In October, the company reported slower growth in active monthly users than it had in the previous quarter. In the quarter ending in September, Twitter’s monthly user base grew by 4.8%, to 284 million users around the world. In the previous quarter, however, the user base grew by 6.3%.
Earlier this month, Twitter received more unsettling news when photo-sharing site Instagram announced that its monthly user base had jumped 50%, taking its base to 300 million users.
With that leap, Instagram surpassed Twitter in number of users.
The company also shuffled several executives this year, with three different heads of product in 2014 alone. Daniel Graf, one of Twitter’s head of products this year, was demoted in November and then left the company in December,according to re/code.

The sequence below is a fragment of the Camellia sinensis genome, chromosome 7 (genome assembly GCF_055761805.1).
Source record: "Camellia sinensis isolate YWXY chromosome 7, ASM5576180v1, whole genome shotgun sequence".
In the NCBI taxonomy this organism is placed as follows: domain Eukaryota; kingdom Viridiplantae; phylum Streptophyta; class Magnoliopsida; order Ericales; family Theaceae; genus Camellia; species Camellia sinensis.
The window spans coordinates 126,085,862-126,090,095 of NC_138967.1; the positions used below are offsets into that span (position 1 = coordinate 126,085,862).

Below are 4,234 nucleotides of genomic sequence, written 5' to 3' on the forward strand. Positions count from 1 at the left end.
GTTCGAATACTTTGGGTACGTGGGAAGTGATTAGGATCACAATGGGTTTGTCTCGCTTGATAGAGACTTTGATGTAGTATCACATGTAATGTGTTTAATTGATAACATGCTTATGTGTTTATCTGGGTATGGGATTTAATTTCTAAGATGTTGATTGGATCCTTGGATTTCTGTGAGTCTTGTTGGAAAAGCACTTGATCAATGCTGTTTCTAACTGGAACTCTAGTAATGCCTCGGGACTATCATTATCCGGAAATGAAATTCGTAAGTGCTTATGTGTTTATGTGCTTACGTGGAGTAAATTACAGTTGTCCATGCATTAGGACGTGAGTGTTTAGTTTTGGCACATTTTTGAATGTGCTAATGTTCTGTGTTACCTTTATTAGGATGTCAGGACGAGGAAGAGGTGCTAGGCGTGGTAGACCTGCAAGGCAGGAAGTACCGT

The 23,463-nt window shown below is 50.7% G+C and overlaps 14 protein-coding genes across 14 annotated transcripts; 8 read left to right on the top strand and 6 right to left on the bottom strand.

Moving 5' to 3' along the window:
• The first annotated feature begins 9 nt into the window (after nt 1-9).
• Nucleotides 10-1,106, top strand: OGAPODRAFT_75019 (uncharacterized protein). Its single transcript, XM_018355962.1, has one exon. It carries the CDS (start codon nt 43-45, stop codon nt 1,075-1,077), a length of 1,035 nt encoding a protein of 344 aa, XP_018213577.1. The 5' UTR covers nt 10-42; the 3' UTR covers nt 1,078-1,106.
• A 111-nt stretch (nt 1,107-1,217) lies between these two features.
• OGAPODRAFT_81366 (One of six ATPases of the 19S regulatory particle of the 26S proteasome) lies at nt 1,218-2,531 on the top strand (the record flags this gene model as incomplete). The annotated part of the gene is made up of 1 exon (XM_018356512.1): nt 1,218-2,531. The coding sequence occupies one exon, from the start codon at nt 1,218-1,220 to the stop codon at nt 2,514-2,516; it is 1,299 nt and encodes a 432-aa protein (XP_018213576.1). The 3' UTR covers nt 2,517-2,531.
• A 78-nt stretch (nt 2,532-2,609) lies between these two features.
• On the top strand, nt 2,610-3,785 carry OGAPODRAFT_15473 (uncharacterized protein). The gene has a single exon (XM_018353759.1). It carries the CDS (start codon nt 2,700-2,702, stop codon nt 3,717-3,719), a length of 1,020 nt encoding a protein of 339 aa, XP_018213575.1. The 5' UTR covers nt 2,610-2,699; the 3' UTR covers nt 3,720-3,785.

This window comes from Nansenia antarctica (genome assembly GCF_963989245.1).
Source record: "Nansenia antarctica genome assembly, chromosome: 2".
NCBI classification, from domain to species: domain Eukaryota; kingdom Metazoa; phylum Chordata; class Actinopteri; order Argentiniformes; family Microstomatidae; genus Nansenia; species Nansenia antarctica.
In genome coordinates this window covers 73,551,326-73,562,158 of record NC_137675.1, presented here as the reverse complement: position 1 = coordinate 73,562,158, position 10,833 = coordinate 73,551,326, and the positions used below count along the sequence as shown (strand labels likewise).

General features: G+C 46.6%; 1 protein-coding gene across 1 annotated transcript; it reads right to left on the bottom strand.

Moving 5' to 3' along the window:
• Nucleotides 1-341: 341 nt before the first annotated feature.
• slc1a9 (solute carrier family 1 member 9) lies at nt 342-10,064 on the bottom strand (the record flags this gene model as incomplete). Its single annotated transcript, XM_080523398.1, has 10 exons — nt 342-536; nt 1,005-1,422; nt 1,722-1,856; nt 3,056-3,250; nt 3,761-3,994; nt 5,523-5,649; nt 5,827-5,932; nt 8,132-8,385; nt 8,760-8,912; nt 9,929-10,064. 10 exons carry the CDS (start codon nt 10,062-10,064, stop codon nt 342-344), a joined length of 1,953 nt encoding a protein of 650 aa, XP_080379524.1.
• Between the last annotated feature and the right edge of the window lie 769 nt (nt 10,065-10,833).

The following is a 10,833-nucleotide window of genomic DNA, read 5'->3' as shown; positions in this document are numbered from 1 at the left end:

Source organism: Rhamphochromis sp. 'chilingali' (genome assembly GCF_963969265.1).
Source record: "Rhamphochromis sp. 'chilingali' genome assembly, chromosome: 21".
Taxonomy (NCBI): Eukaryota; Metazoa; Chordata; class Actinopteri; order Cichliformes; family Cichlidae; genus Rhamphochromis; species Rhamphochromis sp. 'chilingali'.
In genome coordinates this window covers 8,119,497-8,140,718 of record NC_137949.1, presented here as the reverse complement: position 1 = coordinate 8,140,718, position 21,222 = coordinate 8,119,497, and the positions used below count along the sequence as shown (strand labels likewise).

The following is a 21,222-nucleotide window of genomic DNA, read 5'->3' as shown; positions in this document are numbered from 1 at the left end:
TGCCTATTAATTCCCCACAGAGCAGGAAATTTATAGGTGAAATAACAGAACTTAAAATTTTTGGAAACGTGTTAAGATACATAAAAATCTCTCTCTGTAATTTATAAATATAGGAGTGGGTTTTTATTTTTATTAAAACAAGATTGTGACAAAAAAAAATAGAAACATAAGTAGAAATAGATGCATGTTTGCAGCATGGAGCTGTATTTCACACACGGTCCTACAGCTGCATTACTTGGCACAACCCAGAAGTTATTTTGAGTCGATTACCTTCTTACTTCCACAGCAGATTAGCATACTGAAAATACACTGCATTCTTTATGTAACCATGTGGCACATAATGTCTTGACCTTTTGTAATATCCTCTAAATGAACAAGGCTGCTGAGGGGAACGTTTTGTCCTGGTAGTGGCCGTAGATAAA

“There appears to be a lot of executives leaving for other companies,” said Patrick Moorhead, an analyst with Moor Insights & Strategy. “Twitter has had a tough time compared to Facebook and that’s what investors are fixated with. I think they’re feeling mounting pressure from shareholders and employees.”
AT&T now says it will continue its already-announced fiber optic network expansion to 100 cities, moving away from comments by AT&T CEO Randall Stephenson after President Obama voiced support for net neutrality last month.
The move brought a strong response from critics who say the carrier’s fiber optic plans are mostly bogus and were designed as a competitive play against the ongoing Google Fiber rollout. The purported delay in AT&T’s investments was quickly seen as an empty threat.